We bet you’ve done it: daydreamed about quitting your day job to work on a passion project that brings you fame, fortune and the worship of millions. Then, in the middle of your reverie, your calendar alert snaps you back to reality. You’re late for your 2 o’clock. But the fantasy lingers. What would it be like to become your own boss, the head of your dream company?
Ask award-winning beauty’preneur and founder of IT Cosmetics Jamie Kern Lima, and she may suggest that once your daydream becomes a reality, you don’t get much sleep.
It’s 8am on a warm Friday in June, on the 3rd floor of a nondescript office building nestled along Jersey City’s waterfront, where IT Cosmetics thrives in reality: suite of cubicles, cubbies, kiosks, displays, boxes, and busy-ness. Sitting down in a large glass conference room was the original “IT Girl” herself, giving us few moments of rare free time to talk candidly about how she went from broadcast journalist to makeup mogul.
“I was spending my career anchoring the morning news, then I’d have to cover [everything from] ‘crisis in the classroom’ to murders. It wasn’t fulfilling in the way I expected,” the poised and joyfully energized Jamie explains. ”I knew after a few years, God didn’t put me on this earth to report crime for ratings. It didn’t speak to my soul."
Jamie admits she spent excessive time and money in search of makeup and beauty products that met her unique challenges and helped her look good in front of the often unforgiving HD television cameras. After developing severe rosacea and enduring newscast mishaps (like accidentally wiping away her penciled eyebrow on-air), she needed products that worked. “I didn’t really feel like there was a brand that was offering solutions in a way that worked. There are some brands that are very fun about it, but not in ways that solve problems.”
With creating those real solutions as her mission, Jamie partnered with a team of plastic surgeons and dermatologists and in 2008, IT Cosmetics was born. Jamie and her team were engaging Korean labs long before the cosmetic industry’s love affair with the Korean beauty scene. They formulated their CC cream in Korea, for instance, “because of how they were able to get a physical sunscreen and full coverage into a product that starts its life as an anti-aging serum and moisturizer. I now hear daily from customers who say this product has completely transformed their skin.” Jamie reveals. “I have to feel like the product solves a problem in a better way. If it doesn’t, we won’t launch it.”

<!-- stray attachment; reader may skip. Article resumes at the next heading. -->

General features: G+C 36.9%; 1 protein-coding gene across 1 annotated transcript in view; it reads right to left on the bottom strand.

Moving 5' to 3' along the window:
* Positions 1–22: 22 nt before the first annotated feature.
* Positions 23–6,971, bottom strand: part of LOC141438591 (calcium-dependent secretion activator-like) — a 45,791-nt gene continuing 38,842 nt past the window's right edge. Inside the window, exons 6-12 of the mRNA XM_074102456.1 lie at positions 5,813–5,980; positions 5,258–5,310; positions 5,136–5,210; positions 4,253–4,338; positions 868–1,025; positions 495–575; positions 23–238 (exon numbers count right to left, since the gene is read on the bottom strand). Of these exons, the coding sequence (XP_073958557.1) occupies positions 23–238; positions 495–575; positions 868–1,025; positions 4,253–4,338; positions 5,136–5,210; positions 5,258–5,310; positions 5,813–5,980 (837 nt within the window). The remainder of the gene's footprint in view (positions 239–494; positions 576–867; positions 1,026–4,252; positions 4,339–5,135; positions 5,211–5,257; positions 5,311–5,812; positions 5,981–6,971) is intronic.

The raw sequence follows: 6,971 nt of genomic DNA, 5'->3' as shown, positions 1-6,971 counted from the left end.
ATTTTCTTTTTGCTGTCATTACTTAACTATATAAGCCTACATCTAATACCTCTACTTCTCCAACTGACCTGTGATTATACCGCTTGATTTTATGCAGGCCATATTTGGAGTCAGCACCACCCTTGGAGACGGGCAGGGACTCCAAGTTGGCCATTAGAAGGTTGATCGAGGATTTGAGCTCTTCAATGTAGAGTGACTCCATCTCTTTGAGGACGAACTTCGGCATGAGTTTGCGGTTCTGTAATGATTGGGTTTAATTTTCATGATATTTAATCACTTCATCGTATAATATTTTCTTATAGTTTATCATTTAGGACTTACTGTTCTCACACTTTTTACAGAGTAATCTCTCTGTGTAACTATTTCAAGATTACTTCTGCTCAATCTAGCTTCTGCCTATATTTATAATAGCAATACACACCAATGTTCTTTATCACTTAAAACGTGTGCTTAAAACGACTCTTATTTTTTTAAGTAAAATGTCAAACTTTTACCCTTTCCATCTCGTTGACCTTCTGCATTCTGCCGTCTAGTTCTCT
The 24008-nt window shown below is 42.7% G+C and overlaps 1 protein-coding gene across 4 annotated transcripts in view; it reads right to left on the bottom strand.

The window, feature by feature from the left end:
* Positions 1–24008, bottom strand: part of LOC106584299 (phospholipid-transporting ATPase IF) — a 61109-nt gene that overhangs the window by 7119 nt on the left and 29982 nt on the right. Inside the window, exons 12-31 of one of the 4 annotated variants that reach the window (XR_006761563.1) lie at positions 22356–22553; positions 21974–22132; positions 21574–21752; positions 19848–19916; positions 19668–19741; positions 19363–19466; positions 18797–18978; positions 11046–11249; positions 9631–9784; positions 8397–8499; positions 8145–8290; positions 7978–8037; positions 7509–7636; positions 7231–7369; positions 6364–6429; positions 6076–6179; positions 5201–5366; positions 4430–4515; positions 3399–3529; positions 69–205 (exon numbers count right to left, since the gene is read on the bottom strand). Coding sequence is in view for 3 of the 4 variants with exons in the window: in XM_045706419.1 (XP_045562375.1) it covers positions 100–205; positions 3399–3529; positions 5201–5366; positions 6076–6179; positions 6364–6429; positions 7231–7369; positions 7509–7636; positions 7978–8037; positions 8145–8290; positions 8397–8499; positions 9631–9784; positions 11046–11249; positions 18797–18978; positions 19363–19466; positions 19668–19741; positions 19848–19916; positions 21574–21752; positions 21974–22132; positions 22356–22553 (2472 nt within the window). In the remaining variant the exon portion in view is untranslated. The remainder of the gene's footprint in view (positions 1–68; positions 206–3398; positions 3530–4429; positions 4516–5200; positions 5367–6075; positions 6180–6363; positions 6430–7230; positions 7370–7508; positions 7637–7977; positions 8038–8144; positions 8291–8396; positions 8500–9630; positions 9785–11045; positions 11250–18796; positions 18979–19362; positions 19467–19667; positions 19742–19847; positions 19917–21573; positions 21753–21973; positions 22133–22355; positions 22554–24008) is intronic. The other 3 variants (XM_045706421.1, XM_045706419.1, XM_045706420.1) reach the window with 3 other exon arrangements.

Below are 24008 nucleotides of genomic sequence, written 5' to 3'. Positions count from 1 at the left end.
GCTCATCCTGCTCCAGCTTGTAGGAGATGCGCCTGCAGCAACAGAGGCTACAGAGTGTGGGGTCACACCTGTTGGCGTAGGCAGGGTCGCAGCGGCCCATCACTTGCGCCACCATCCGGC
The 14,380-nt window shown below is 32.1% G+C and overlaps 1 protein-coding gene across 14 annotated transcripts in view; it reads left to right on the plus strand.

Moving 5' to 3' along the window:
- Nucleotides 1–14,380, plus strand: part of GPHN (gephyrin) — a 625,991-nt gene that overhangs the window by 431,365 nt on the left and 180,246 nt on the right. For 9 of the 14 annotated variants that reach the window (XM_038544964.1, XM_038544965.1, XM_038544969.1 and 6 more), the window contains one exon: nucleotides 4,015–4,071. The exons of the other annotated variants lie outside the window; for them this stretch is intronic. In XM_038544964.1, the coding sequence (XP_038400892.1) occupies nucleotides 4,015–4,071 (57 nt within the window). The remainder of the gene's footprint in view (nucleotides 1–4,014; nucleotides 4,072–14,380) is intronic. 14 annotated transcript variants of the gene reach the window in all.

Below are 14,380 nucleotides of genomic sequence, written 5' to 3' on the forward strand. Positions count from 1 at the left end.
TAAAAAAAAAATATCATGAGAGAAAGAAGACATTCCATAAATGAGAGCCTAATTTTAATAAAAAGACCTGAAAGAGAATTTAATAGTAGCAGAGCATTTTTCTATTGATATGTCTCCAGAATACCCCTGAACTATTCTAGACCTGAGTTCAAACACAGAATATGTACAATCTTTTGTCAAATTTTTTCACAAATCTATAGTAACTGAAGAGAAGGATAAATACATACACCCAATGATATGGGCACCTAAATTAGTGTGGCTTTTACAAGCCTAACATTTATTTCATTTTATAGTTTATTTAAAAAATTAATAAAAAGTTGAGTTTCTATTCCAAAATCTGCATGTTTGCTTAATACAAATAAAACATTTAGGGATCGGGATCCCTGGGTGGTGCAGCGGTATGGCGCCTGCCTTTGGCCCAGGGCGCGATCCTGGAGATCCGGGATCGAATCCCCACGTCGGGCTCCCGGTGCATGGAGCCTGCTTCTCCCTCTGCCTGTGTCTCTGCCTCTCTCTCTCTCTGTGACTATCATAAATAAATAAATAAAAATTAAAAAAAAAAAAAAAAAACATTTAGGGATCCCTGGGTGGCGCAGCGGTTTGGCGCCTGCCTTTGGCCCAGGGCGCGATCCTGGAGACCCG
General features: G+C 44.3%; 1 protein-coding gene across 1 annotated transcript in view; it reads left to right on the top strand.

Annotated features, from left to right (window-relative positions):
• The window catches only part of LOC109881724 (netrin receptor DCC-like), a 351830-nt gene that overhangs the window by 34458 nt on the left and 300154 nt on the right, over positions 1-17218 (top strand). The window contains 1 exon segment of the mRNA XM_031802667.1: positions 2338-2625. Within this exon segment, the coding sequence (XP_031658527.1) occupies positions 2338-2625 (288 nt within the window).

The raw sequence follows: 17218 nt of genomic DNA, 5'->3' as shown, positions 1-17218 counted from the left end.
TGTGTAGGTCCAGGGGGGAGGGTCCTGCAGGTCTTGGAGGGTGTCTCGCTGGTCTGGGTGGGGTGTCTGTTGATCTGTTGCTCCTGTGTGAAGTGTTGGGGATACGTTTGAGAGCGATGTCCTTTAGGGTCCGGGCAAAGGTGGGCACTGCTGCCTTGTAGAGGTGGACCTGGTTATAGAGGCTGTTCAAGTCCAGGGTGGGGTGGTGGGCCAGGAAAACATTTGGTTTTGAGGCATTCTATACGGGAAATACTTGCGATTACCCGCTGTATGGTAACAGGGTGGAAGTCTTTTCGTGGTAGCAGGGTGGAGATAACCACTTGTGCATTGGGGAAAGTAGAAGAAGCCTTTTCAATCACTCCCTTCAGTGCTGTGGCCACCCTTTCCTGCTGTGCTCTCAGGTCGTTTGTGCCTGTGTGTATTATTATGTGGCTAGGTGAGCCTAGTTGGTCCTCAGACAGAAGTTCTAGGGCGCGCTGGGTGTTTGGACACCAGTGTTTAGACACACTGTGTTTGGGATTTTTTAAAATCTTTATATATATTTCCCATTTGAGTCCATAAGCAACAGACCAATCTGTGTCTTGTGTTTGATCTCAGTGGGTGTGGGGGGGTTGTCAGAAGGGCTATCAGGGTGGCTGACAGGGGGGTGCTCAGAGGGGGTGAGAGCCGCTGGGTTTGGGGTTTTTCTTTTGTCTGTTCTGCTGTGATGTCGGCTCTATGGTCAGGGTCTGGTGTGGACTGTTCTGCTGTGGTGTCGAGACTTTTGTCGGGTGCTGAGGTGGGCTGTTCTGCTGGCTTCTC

It’s also Jamie’s refreshing vulnerability and transparency as the face of IT Cosmetics that has won her a devoted following, especially on QVC. Prior to IT’s launch on the network, cosmetic brands were known for showcasing “after” looks with models who had near-flawless skin. Jamie changed the game on the channel by revealing her own thinning brows and rosacea live, on-air, to help demonstrate her product’s effectiveness.
Now, with over 250 appearances on QVC per year, Jamie and her legion of “IT girls” with real skin problems are baring it all, around the clock. Jamie adds, “It’s something bigger than ourselves. I think there are millions of women out there … who are used to seeing an image of perfection and not used to seeing women who have the same issues they do."
As for what’s next, fans can look forward to the expansion of IT Cosmetics products to include an even greater variety of shades and the launch of IT’s new on-air infomercial. The original “IT Girl” herself is also not planning on slowing down any time soon. “I’ve always thought I worked hard. But I never knew how hard running a business would be,” she said, smiling. ”You are your brand and you never stop thinking about how to make sure you’re making products in the right way."
Our conversation was coming to a close and Jamie’s assistants poked their heads in to remind her of upcoming commitments. But there was one last thing the IT Girl was eager to share with us. We headed up to the fifth floor to see IT’s new home, under construction — a space big enough to house the young brand’s quickly-multiplying staff and abundant possibilities. Though the space very much in progress, we could tell by Jamie’s face that she saw everything as if it were already complete — as if she daydreamed it, all those years ago.
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